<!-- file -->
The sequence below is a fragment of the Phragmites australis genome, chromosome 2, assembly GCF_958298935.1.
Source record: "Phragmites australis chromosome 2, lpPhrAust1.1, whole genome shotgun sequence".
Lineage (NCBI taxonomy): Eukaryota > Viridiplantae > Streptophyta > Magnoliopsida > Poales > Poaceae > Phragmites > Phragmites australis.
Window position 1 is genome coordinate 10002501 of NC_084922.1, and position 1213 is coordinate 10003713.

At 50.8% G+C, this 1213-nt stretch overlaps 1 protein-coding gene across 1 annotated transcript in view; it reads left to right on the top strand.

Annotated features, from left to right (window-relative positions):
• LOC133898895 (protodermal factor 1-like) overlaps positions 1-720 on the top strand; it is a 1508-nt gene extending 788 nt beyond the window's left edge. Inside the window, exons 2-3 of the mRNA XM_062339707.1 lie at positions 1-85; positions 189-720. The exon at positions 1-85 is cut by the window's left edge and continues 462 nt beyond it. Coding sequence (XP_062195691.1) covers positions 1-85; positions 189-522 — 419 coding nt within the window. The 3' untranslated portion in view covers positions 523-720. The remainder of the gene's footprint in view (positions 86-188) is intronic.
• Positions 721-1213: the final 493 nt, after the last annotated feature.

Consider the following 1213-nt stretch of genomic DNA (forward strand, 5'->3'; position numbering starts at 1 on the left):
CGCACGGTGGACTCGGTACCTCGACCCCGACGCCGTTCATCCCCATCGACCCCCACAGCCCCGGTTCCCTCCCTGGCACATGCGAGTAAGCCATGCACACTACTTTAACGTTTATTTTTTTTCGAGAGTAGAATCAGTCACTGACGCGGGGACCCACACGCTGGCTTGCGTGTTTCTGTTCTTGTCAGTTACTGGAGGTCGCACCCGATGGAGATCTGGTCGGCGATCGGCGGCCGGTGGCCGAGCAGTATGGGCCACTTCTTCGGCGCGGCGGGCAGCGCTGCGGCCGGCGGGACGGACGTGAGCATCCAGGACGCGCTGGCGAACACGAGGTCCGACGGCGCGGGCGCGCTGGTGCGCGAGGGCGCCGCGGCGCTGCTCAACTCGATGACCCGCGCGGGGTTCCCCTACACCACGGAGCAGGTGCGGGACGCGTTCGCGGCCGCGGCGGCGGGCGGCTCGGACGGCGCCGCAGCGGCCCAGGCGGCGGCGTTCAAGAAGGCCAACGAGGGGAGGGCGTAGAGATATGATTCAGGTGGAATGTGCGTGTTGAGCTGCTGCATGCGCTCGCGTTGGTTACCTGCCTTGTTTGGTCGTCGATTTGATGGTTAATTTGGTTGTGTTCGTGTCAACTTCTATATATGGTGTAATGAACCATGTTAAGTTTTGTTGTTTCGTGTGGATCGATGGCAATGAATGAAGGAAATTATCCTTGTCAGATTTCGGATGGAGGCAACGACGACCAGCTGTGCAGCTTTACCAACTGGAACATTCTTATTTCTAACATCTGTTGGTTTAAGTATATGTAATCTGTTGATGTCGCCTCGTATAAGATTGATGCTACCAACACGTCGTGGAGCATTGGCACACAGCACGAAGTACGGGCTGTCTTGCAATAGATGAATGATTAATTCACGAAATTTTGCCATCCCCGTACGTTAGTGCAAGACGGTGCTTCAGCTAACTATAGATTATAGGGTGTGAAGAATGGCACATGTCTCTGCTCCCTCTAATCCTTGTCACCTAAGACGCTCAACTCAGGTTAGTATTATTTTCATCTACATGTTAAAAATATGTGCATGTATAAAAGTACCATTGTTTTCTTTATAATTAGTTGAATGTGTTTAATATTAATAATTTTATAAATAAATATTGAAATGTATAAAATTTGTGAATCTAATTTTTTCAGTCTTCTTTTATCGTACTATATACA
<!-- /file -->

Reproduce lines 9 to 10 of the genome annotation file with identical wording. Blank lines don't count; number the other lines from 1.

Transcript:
Consider the following 1213-nt stretch of genomic DNA (forward strand, 5'->3'; position numbering starts at 1 on the left):
CGCACGGTGGACTCGGTACCTCGACCCCGACGCCGTTCATCCCCATCGACCCCCACAGCCCCGGTTCCCTCCCTGGCACATGCGAGTAAGCCATGCACACTACTTTAACGTTTATTTTTTTTCGAGAGTAGAATCAGTCACTGACGCGGGGACCCACACGCTGGCTTGCGTGTTTCTGTTCTTGTCAGTTACTGGAGGTCGCACCCGATGGAGATCTGGTCGGCGATCGGCGGCCGGTGGCCGAGCAGTATGGGCCACTTCTTCGGCGCGGCGGGCAGCGCTGCGGCCGGCGGGACGGACGTGAGCATCCAGGACGCGCTGGCGAACACGAGGTCCGACGGCGCGGGCGCGCTGGTGCGCGAGGGCGCCGCGGCGCTGCTCAACTCGATGACCCGCGCGGGGTTCCCCTACACCACGGAGCAGGTGCGGGACGCGTTCGCGGCCGCGGCGGCGGGCGGCTCGGACGGCGCCGCAGCGGCCCAGGCGGCGGCGTTCAAGAAGGCCAACGAGGGGAGGGCGTAGAGATATGATTCAGGTGGAATGTGCGTGTTGAGCTGCTGCATGCGCTCGCGTTGGTTACCTGCCTTGTTTGGTCGTCGATTTGATGGTTAATTTGGTTGTGTTCGTGTCAACTTCTATATATGGTGTAATGAACCATGTTAAGTTTTGTTGTTTCGTGTGGATCGATGGCAATGAATGAAGGAAATTATCCTTGTCAGATTTCGGATGGAGGCAACGACGACCAGCTGTGCAGCTTTACCAACTGGAACATTCTTATTTCTAACATCTGTTGGTTTAAGTATATGTAATCTGTTGATGTCGCCTCGTATAAGATTGATGCTACCAACACGTCGTGGAGCATTGGCACACAGCACGAAGTACGGGCTGTCTTGCAATAGATGAATGATTAATTCACGAAATTTTGCCATCCCCGTACGTTAGTGCAAGACGGTGCTTCAGCTAACTATAGATTATAGGGTGTGAAGAATGGCACATGTCTCTGCTCCCTCTAATCCTTGTCACCTAAGACGCTCAACTCAGGTTAGTATTATTTTCATCTACATGTTAAAAATATGTGCATGTATAAAAGTACCATTGTTTTCTTTATAATTAGTTGAATGTGTTTAATATTAATAATTTTATAAATAAATATTGAAATGTATAAAATTTGTGAATCTAATTTTTTCAGTCTTCTTTTATCGTACTATATACA